Four of the five individuals who qualified as candidates in the upcoming House District 44 special election shared their opinions on topics pertinent to West Orange County.

Bobby Olszewski calls political flyer ‘slanderous’” via Terry Roen of Orlando RisingOlszewski said he has hired a lawyer to address “a slanderous mailer” that slams his involvement in a felon reform program. The two-page flyer, paid for by the Small Business Advisory Council in Tallahassee, urges voters to “contact Olszewski and tell him his scheme to fleece the taxpayers is wrong and not fiscally conservative.” Ironically, the flyer says the Republican is “caught in a Democratic for-profit tax scheme.” The flyer criticizes Olszewski’s work with Certified Second Chance Inc. (CSL), a corporation formed in February with Apopka Mayor Joe Kilsheimer and a third partner, Allan Chernoff, CEO of the City of Life Foundation. The corporation requested state funding to help felons get jobs. The corporation was formed just days before State Sen. Randolph Bracy, who represents Apopka, requested $500,000 in the state budget for CSL, a for-profit social purpose corporation.


Paul Renner, Clay Yarborough back Jay Fant for AG — Reps. Paul Renner and Clay Yarborough have endorsed Jay Fant for Attorney General. The two join a growing list of House members from Northeast Florida and across the state who have thrown their support behind Fant. “I’m honored to have the support of strong conservatives like Paul Renner and Clay Yarborough,” said Fant. “Their effective leadership in Tallahassee serves their constituents and our entire state well. I look forward to continuing to work with them to limit government and increase opportunity for hardworking Floridians.”

Scott Fuhrman backs David Richardson in CD 27 — Scott Fuhrman announced he was endorsing state Rep. David Richardson in his race to replace Republican Ileana Ros-Lehtinen in Florida’s 27th Congressional District. “David is the kind of Democratic standard-bearer we need in the race right now. I know that we can count on him to fight for progressive and responsible solutions to the problems we face as a nation, as well as to stand up to the Trump administration’s harmful policies and alarming rhetoric,” said Fuhrman in a statement. “In Tallahassee, David has been on the right side of everything from equal rights to prison reform to gun safety to the environment. I’m excited to see him take a courageous stand for single-payer health care on day one. David gets thing done.” Fuhrman challenged Ros-Lehtinen in 2016, and gained national attention by running an extremely competitive campaign. “When Scott ran for this seat in 2016, he took on the daunting task of challenging a well-funded, long-entrenched incumbent,” said Richardson.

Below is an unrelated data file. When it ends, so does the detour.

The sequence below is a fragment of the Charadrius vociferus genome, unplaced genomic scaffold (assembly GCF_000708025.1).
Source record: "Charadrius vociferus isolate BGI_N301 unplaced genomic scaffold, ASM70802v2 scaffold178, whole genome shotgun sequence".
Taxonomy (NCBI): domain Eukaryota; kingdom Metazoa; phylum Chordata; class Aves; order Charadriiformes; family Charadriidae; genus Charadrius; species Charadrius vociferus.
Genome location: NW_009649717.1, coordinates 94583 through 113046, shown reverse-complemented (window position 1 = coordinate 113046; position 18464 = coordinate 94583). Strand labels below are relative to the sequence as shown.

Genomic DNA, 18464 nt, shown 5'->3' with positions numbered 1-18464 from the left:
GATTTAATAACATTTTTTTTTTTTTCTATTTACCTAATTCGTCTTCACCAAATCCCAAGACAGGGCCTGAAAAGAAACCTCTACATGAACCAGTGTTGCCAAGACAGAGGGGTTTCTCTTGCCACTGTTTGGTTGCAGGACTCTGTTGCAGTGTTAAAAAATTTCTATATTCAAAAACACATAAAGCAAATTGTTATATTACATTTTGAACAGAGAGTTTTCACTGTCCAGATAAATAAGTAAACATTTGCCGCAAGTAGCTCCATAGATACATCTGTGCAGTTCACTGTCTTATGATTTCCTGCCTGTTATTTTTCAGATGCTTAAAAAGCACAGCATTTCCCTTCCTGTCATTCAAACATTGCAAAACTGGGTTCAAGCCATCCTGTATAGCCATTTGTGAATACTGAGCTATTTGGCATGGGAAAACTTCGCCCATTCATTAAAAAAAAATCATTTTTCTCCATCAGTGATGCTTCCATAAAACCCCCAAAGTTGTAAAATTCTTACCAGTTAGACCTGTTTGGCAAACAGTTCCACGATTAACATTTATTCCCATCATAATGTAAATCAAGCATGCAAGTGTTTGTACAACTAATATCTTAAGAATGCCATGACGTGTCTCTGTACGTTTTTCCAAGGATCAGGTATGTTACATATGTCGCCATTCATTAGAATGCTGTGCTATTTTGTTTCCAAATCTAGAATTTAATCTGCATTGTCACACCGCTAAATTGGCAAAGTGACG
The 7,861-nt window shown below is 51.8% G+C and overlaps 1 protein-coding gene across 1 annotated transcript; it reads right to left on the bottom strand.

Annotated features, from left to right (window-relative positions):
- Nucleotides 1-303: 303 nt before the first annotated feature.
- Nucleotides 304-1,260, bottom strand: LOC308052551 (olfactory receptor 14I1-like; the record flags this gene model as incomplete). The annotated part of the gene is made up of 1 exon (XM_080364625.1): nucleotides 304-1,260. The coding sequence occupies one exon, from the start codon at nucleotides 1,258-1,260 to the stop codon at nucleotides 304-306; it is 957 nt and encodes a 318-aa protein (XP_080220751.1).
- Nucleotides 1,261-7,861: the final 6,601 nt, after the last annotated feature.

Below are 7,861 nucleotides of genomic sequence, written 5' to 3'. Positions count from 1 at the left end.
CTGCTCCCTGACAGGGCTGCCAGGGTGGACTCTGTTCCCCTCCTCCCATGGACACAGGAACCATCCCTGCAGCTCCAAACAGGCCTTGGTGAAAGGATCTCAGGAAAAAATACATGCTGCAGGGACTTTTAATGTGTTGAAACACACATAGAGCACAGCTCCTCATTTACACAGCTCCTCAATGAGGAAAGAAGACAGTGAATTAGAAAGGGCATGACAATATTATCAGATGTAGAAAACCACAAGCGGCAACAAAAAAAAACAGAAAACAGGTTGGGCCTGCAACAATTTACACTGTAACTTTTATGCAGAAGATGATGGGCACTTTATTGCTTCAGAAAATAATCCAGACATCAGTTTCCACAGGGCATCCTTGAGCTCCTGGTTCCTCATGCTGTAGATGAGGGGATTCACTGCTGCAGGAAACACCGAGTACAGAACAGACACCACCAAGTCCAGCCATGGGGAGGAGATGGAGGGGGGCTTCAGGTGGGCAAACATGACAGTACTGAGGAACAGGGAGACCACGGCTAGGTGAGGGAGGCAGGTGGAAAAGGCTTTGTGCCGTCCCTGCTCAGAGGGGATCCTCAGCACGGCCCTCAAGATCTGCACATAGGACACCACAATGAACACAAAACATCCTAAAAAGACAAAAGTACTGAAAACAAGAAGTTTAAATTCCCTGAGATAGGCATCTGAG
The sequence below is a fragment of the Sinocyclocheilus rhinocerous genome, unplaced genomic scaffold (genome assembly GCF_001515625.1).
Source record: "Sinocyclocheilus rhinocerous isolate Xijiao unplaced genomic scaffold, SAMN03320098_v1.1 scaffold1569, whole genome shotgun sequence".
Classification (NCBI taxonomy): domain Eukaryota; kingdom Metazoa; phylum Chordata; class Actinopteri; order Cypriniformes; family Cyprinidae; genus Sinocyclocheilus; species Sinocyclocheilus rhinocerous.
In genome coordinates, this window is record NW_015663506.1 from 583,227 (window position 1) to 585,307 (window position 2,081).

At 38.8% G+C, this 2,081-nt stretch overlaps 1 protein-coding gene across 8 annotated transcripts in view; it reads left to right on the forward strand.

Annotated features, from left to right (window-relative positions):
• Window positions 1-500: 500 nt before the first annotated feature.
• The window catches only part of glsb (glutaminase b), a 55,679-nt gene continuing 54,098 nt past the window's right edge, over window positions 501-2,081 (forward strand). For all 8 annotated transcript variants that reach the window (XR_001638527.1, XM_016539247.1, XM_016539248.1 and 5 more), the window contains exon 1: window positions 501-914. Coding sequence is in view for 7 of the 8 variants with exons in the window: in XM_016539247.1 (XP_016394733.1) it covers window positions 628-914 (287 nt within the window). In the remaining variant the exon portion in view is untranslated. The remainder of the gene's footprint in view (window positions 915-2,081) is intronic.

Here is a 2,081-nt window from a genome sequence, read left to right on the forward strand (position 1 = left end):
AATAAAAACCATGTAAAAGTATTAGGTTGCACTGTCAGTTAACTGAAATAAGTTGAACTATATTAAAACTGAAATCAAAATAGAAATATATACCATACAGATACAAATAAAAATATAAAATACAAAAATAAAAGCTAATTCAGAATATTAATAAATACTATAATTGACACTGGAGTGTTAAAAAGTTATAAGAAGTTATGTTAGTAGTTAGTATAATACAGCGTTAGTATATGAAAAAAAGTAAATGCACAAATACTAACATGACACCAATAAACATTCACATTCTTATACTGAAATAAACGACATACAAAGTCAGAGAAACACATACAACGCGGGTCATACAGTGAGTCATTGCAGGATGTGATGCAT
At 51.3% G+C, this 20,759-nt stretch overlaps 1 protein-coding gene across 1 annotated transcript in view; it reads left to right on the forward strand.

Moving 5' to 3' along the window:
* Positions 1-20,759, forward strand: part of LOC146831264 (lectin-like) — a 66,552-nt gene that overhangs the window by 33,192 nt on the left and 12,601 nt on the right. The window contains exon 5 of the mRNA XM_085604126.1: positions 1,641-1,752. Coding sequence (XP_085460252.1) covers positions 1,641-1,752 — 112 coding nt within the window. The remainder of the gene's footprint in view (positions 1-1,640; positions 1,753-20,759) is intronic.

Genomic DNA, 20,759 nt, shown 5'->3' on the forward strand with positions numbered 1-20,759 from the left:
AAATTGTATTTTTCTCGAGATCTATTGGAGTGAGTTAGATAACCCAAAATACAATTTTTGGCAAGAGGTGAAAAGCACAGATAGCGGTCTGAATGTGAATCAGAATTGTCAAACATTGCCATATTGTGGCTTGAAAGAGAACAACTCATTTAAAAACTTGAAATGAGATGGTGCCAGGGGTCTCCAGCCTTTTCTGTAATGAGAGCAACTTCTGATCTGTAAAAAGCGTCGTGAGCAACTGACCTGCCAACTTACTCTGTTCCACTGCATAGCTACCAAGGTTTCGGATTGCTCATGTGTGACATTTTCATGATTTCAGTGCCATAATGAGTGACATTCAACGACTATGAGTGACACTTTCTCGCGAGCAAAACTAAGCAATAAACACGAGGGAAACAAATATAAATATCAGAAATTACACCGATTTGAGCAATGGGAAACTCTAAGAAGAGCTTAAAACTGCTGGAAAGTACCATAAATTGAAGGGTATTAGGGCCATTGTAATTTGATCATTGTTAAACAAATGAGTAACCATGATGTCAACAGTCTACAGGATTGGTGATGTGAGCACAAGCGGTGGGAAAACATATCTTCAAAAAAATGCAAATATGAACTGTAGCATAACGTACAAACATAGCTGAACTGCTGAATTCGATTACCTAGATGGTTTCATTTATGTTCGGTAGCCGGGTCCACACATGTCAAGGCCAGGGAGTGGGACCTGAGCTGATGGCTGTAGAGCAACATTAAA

Berny Jacques picks up endorsement from Seminole Vice Mayor Chris Burke in HD 66 race” via Allison Nielsen of Sunshine State News – “As a Law Enforcement professional, I fully support Berny Jacques to represent District 66 in the Florida House of Representatives,” Burke said. “Berny spent years at the State Attorney’s Office protecting innocent victims and prosecuting some of Pinellas County’s worst criminal offenders. Who better to protect the interests of our residents and represent us than someone with a solid foundation in protecting the community and his commitment to public service!” Jacques said he was “honored” to pick up Burke’s support. Jacques is currently the only candidate in the HD66 race — for now.